Single-Strand Braid At each end of the braid, tie a basic overhand knot, but wrap it three times through the loop before tightening. This will make the knot slightly larger. Tie a simple overhand knot at the end of each tie to prevent fraying.

I-cord Braid Work both ties the same way: put the yarn tail on a tapestry needle and sew the tail of the braid against the folded cord. Cut a length of yarn twice as long as the tail and using a tapestry needle, thread it halfway onto the end next to the tail so there are three equal lengths. Work 3-strand braid to end, secure tails with overhand knot.

Cast-on/Bind-off Braid For both ties, use a tapestry needle and yarn tail(s) to sew the tail of the braid in place against the folded cord. On the three-strand end, tie an overhand knot at the end of the braid. Cut a length of yarn twice as long as the tail on the single-strand end and using a tapestry needle, thread it halfway through next to the tail so there are three equal lengths. Knot as for other end.

Slip-Stitch Crochet Braid Sew the two tails in opposite directions through the chain; sew the tail of the braid in place against the folded cord. Insert a crochet hook through both fold and braid tail, and chain until tie is long enough to fold into a loop; fasten off. Forming a loop, sew end into braid tail; fasten off. For other end, make a crochet chain twice as long as desired finish ties; fasten off. Thread chain onto tapestry needle, and thread it through both fold and braid tail; adjust ends so the two ties will be the same length. Holding both ends, make an overhand knot to secure ties in place.



National Craft Month Fridays!

craft monthMarch is National Craft Month, and in celebration of it, I’ll be bringing you a post every Friday for the next four weeks with a project and the skinny on how to make it.

Every project will involve yarn, delving into different ways to play with it. I love to knit, but I also love other crafts, so let’s see what else our fingers can do! Let’s get multi-craftual!

1 row stripesSingle Row Stripes

My November post included a mini-tutorial on working single row stripes and carrying yarns in the round. As with that project, our hands won’t be doing anything but knitting, though the end result will definitely have purls on it. It’s a good lesson in separating the fabric you want to make (product) from the process of making it (circular, in the round, knits, purls, etc).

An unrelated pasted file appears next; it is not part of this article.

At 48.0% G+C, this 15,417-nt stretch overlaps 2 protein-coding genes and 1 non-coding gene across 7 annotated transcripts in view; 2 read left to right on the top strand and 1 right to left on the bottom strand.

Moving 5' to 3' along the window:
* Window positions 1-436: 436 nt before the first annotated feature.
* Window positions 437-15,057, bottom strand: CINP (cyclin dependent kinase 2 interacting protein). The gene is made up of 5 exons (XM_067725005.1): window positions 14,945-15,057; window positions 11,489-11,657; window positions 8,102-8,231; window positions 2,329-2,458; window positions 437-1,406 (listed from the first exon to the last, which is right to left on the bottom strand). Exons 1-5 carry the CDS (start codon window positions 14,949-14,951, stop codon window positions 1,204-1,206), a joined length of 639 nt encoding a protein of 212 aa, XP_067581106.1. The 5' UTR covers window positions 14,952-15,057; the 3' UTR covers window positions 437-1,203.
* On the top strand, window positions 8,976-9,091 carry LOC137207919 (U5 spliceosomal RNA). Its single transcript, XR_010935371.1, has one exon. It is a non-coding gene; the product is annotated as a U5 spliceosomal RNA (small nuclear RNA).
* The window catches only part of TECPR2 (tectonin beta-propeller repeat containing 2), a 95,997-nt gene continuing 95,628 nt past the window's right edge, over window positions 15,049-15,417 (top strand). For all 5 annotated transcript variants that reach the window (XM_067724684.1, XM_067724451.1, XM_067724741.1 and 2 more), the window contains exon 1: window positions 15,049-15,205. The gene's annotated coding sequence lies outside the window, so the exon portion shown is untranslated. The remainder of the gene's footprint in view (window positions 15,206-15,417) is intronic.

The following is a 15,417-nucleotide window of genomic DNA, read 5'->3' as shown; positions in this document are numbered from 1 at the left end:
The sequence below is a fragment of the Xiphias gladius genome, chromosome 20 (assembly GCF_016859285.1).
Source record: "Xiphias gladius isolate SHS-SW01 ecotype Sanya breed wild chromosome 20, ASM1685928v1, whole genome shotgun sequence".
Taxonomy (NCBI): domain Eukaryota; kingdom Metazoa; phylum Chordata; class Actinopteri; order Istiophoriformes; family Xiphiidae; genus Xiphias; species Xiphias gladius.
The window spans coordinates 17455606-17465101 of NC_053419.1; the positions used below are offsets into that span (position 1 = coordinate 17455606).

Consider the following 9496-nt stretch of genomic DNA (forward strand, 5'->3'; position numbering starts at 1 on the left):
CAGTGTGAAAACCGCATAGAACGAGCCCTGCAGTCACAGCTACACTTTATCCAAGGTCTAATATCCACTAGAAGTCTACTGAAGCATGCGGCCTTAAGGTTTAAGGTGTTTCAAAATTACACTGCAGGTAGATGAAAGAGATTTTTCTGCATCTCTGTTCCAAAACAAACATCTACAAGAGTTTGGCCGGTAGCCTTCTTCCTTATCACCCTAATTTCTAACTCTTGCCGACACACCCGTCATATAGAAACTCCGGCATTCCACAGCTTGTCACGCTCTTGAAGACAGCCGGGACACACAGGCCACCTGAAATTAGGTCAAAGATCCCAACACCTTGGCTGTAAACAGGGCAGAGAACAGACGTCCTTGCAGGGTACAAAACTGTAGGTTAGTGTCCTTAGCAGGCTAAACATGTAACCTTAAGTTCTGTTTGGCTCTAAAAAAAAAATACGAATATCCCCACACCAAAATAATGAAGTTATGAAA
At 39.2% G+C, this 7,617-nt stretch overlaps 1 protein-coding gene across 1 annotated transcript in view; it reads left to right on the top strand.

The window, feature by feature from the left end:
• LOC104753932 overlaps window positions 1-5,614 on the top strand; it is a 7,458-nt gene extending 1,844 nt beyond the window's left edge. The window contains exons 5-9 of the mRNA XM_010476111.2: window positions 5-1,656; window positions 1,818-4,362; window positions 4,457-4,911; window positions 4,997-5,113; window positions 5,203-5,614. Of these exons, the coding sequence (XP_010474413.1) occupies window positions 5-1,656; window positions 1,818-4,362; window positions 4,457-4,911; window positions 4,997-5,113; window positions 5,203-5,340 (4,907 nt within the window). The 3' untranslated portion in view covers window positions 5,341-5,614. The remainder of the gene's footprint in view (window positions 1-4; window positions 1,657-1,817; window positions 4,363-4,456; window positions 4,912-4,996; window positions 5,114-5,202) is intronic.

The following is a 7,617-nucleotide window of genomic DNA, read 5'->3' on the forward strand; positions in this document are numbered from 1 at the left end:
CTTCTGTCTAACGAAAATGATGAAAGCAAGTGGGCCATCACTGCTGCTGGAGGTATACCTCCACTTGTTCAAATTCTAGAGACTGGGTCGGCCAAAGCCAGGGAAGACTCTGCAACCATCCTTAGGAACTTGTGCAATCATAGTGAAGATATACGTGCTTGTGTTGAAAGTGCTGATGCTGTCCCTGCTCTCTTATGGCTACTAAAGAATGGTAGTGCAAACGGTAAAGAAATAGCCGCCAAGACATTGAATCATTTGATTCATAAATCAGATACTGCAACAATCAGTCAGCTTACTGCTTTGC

Our end result is the fabric at right: single row stripes in two colors, nothin’ but knits. So how do we make it?

Grab two colors of yarn, an A and B, and double-ended (read: circular or double-pointed) needles two or three sizes larger than the yarn requires. With A, cast on for the scarf below or for a swatch of 12 to 20 stitches, depending on the yarn weight you’re using and how much you want to practice. I used the long-tail cast-on, but any cast-on will do (see 1 below).

1 row stripes_1

Turn the work, join B and knit 1 row. As you can see in (2), I don’t do anything special to join, just begin using the new yarn. At the end of this row (3), the working yarns for each color should be at opposite ends. Now: we’re alternating colors every row, so where is the working yarn you need to use next? At the other end of the double-ended needle! SLIDE the stitches to the other end where it—the A working yarn—is hanging (4). With A, knit 1 row.

1 row stripes_2

*Now both yarns are at the same end. At this point, you could just pick up the yarn you need to use next and knit. Or you could bring the one you need up and around the discard, then take it to the back to knit. If you are consistent about how you handle the yarns at the edge, the end result will be visually regular, and the eye will just go right over it.